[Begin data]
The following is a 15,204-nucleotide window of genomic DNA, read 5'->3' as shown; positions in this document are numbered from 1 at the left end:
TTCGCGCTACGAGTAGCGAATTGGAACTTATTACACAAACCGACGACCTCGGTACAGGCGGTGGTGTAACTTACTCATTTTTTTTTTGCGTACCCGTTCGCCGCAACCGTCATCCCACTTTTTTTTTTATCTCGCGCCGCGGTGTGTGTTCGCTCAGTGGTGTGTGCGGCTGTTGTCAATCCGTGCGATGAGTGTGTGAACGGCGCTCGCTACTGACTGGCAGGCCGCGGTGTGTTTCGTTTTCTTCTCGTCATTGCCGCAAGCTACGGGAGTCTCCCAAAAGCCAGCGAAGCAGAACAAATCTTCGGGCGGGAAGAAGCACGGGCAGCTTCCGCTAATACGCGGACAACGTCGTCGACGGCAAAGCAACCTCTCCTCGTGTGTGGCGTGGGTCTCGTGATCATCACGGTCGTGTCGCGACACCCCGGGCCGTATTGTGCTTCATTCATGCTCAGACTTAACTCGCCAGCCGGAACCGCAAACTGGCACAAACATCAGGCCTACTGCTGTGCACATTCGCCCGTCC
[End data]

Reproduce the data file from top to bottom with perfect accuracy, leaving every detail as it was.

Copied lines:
The following is a 15,204-nucleotide window of genomic DNA, read 5'->3' as shown; positions in this document are numbered from 1 at the left end:
TTCGCGCTACGAGTAGCGAATTGGAACTTATTACACAAACCGACGACCTCGGTACAGGCGGTGGTGTAACTTACTCATTTTTTTTTTGCGTACCCGTTCGCCGCAACCGTCATCCCACTTTTTTTTTTATCTCGCGCCGCGGTGTGTGTTCGCTCAGTGGTGTGTGCGGCTGTTGTCAATCCGTGCGATGAGTGTGTGAACGGCGCTCGCTACTGACTGGCAGGCCGCGGTGTGTTTCGTTTTCTTCTCGTCATTGCCGCAAGCTACGGGAGTCTCCCAAAAGCCAGCGAAGCAGAACAAATCTTCGGGCGGGAAGAAGCACGGGCAGCTTCCGCTAATACGCGGACAACGTCGTCGACGGCAAAGCAACCTCTCCTCGTGTGTGGCGTGGGTCTCGTGATCATCACGGTCGTGTCGCGACACCCCGGGCCGTATTGTGCTTCATTCATGCTCAGACTTAACTCGCCAGCCGGAACCGCAAACTGGCACAAACATCAGGCCTACTGCTGTGCACATTCGCCCGTCC